Sunday with Dean Herrmann

  Nira Herrmann
    Nira Herrmann

Nira Herrmann is the Dean of Dyson College of Arts and Sciences and splits her time between the Pleasantville and New York City campuses.  A statistician by training, Dean Herrmann was the head of the department of mathematics and computer science at Drexel University in Pennsylvania before joining Pace in 2004.  Her family is spread across several time zones, so on the weekends Dean Herrmann catches up with family by phone or online video chat.  She and her husband, Ted, a professor at Rutgers University, met at a pizza party during their third week in grad school.  They live in New Jersey.

We asked Dean Herrmann to tell us about how she spends her time on Sundays.  Does she work? Find time to unwind and relax?  Here’s a glimpse of her Sunday routine.

STAY UP LATE:  I’m a night owl, so Sundays usually start for me at midnight on Saturday.  On weekends I can indulge my natural timetable and sleep in the next day!  I’m usually on my computer, replying to emails or reading interesting articles that I did not have time to read during the week.  I find I’m at my most creative in the middle of the night when everyone else is asleep, so  I do a lot of writing at that time.

CONNECTED:  I have two daughters both of whom live in earlier time zones, but only the one who lives in California shares my night owl habits.  Often upon returning home from an evening out, she’ll text or invite me to join her in a online video chat.  We’ll talk or type until I get too tired and say I’m going to bed.

LATTE AND MULTITASKING:  In the morning, I always shower and dress, first thing, then go downstairs to make my morning latte.  I rarely eat breakfast—morning is just too early for food.  I read the Sunday New York Times standing at the island counter in my kitchen while watching the Sunday news shows and drinking my latte.  I will also take a stab at the Sunday crossword puzzle, which spends most of the week on the kitchen island, as I work my way through it, a few clues at a time.  Occasionally, I sail through the crossword in a couple of hours, and then feel bereft the rest of the week that it isn’t waiting for me when I get home from work.

MORE TIME ZONES:  When I’m home on Sunday, I call my dad.  Since he lives in Jerusalem, this means keeping track of the time difference—usually 7 hours, except when daylight savings time gets us out of sync for a few weeks.  I try to call late enough that it is after dinner for him, but early enough that he has the energy to talk—he is definitely not a night owl!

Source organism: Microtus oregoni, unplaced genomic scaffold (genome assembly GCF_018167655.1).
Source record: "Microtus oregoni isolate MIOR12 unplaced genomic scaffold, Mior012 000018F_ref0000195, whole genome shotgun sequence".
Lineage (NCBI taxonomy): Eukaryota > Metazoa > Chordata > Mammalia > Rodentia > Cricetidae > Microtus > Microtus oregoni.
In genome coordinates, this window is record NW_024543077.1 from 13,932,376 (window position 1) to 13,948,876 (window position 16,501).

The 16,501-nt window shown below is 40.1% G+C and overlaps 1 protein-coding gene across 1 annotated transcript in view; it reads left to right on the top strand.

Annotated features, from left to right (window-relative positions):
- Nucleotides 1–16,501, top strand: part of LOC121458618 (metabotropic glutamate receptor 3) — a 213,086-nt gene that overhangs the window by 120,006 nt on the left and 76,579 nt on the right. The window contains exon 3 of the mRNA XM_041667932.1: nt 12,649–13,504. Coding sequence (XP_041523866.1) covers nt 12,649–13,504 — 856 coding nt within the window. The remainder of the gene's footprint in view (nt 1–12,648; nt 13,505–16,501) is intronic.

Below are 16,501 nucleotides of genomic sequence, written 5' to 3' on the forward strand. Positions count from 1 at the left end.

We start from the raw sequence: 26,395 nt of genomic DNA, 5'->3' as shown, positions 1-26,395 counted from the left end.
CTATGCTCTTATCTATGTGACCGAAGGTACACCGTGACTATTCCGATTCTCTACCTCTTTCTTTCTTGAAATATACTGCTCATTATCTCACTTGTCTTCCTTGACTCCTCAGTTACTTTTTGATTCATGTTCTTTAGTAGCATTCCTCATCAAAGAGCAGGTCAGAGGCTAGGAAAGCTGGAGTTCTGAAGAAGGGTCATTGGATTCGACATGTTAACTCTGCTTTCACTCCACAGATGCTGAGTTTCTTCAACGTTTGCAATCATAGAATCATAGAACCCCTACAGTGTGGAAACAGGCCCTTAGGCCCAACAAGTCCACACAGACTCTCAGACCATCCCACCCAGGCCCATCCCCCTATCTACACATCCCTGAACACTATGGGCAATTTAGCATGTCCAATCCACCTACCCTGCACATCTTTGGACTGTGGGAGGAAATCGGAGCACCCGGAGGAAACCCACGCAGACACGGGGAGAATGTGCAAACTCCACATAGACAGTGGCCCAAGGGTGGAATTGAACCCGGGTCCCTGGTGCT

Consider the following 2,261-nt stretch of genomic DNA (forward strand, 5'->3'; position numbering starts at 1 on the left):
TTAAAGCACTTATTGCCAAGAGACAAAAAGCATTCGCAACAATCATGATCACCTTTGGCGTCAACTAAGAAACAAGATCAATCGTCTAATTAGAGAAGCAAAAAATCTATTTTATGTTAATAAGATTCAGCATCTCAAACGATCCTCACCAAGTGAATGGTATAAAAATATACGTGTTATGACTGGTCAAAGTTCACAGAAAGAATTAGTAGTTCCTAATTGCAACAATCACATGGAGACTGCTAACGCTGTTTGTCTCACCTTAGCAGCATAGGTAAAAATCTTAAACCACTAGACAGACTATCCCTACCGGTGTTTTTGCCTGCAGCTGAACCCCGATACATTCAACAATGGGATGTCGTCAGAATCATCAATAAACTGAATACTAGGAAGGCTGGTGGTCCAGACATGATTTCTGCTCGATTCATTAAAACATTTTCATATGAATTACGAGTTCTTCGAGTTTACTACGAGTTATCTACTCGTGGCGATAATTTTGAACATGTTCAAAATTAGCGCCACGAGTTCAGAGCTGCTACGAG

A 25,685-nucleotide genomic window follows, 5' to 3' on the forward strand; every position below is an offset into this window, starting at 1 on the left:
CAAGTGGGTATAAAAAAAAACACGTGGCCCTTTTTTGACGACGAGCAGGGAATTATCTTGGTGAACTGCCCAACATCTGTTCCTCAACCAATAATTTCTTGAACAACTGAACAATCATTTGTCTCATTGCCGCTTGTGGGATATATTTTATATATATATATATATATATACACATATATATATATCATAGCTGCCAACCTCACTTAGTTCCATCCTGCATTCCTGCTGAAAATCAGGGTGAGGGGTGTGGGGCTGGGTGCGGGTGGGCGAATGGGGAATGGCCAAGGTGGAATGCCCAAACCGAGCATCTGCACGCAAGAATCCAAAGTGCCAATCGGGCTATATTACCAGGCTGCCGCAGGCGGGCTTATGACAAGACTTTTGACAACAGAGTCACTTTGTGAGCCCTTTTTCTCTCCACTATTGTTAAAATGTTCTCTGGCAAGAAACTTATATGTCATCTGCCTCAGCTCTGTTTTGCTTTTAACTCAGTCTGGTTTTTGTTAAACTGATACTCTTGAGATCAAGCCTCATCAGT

HOME GYM:  My biggest challenge on the weekend is getting exercise.  I can get absorbed in work and end up sitting at the computer or standing to read the NY Times for too much of the day.  Fortunately I have a treadmill and an elliptical in the family room, so in theory, “Neither snow nor rain nor heat nor gloom of night” should stay me from completing my appointed rounds of exercise.  But putting this into practice is not as routine as I would like.

COOKING FOR LEFT OVERS:  I like to cook on the weekend.  This weekend, I made carrot and ginger soup and roasted beet salad with mandarin orange slices that I eat with a Trader Joe’s muscat champagne vinegar.  I also made pumpkin butter—guess I was in an orange-colored mood, food wise!

If I am home all day, I prefer to make dinner the “big meal” since it was always the main meal in my home, growing up, a time when all seven of us (my parents, sisters and me) would gather together.  It is a tradition I carried forward as a working mother, since dinner was the time we were all home together.

I’ve learned that the trade-off between variety each night and convenience when I get home late from Pace has tipped the balance toward convenience.  So I cook as if I still have a large family at home and save the extra to eat during the week.  I have learned to love left-overs!

SECOND LATTE AND PRESSING ISSUES:  In the evening, I have my second latte of the day and after dinner I often end up on the phone with a colleague from the Dean’s Office to work out the details of whatever is the most pressing issue.  Right now, it is preparing our budget request for next year and working out the details of hiring new faculty who will start at Pace next September. 

POWER UP:  By 10:00 pm, I am thinking of all I could have gotten done this weekend and choose one last item to push forward.  I try to unpack my briefcase and return only the paperwork I will actually need the next day.  I have ritualized recharging all my equipment overnight: two cell phones, my iPad and my laptop.  I understand that overcharging the batteries limits their lifespan, but as with leftovers, I have decided that this method works best for me and I will replace any dying batteries when needed.  So far, this has not been a major problem—the batteries seem to last as long as the devices.

POWER DOWN:  By 2:00 am I tell myself, this is it.  Whatever is not already done will have to get done during the week, and I head upstairs to bed.  My husband, another family member who is not a night owl, is usually asleep already.  He likes the early morning hours and I know I can rely on him to wake me if I accidentally hit snooze once too often on my alarm clock.